Michael Tsokos follows Whitney Houston’s death in a documentary. In an interview, the forensic pathologist explains why the case is special.

In the new documentary “Death Riddle with Liefers and Tsokos – The Whitney Houston Case” (from July 7 on RTL) actor Jan Josef Liefers (57) and forensic pathologist Prof. Dr. Michael Tsokos (55) after the death of Whitney Houston (1963-2012). The singer was found dead in the bathtub of her hotel suite on February 11, 2012.

In an interview with the news agency spot on news, Michael Tsokos, head of Berlin’s forensic medicine department, explains why he has never experienced a comparable case in around 30 years of his professional life and how he approached the research. He also reveals why he forms a good team with Jan Joses Liefers, with whom he has already worked on the true crime documentary “Autopsy – Real cases with Tsokos and Liefers”.

How did the idea of ​​working on the Whitney Houston case come about?

Michael Tsokos: Everyone from my generation knows Whitney Houston, the songs accompanied you during your youth. Ten years ago, when the gifted singer died, I had more questions than answers from reading the news about her death.

What do you think is special about the case?

Tsokos: The special thing about this case is that in almost 30 years of forensic medicine and a few hundred bodies found in a bathtub, I have never had a comparable case in which the body was found lying prone in the bathtub.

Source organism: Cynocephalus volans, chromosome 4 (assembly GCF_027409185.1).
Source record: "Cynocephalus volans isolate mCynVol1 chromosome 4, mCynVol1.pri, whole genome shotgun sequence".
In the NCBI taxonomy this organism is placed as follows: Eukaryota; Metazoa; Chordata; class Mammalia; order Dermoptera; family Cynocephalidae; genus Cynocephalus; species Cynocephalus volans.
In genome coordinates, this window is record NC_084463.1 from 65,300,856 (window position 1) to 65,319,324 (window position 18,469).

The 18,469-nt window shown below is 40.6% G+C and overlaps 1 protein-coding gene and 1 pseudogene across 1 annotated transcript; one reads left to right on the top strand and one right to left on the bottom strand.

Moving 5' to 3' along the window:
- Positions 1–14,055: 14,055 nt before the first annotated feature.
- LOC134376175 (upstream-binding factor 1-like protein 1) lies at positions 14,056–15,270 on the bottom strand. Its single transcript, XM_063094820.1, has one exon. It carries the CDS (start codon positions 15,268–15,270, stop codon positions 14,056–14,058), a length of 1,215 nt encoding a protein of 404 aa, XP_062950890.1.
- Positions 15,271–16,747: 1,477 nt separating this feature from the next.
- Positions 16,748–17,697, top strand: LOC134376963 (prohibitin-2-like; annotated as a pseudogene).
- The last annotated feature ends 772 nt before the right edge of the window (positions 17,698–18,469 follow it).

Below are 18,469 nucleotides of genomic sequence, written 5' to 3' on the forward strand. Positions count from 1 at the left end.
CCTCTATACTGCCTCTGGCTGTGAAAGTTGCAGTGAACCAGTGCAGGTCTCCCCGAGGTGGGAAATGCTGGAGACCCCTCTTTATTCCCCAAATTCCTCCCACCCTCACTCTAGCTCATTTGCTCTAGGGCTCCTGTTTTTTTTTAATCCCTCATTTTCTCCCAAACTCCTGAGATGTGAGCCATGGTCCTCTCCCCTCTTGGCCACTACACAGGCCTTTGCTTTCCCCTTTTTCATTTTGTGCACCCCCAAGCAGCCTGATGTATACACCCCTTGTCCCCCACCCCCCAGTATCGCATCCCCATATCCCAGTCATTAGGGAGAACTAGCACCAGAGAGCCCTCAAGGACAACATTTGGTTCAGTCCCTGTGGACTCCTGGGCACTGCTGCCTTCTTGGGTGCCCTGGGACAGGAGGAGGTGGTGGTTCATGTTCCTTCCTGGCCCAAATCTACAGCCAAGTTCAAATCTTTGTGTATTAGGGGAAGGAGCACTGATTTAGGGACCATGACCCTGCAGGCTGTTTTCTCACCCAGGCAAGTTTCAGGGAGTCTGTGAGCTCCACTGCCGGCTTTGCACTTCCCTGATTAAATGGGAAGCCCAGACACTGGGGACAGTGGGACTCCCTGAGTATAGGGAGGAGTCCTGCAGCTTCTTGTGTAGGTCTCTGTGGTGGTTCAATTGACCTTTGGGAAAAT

In the documentary, you devote yourself to research that strongly doubts the previous autopsy result. Which results particularly caught your eye?

Tsokos: Neither the heart disease listed in the autopsy report could be confirmed under the microscope, nor was there a relevant drug intoxication that can adequately explain the drowning that ultimately caused death.

Are there major differences between American and German forensic medicine?

Tsokos: Definitely. Without wanting to offend our American colleagues: Forensic medicine has its cradle in Germany and the quality of German specialist training is unique in the world. No other country can look back on such luminaries in forensic medicine as Germany. A prominent example is Otto Prokop, one of my predecessors in the chair of forensic medicine at the Charité.

How did you approach the research, who did you talk to?

Tsokos: First, I read the autopsy documents and studied all the available investigation results. Meeting in Los Angeles with a private investigator who had been doubting the accident theory for ten years and who was able to provide me and Liefers with very interesting background information was particularly helpful.

How was it working again with Jan Josef Liefers, why are you a good team?

Tsokos: Jan and I have known each other for over ten years now. And we not only know each other, we are very close friends. This makes it easier to deal openly and critically with each other and the opinions of others. Of course, something like this is always good for a documentary format. We both, maybe because we’re the same age, have a similar view of the world and the things we perceive. In addition, he is a very critical and inquisitive mind, which matches well with a coroner.

Did the case continue to concern you after the documentary?

Tsokos: Yes, and this case still concerns me. Because I’m sure Whitney Houston didn’t die in a bathtub accident. Make up your own mind about our findings, which leave little room to negate a homicide.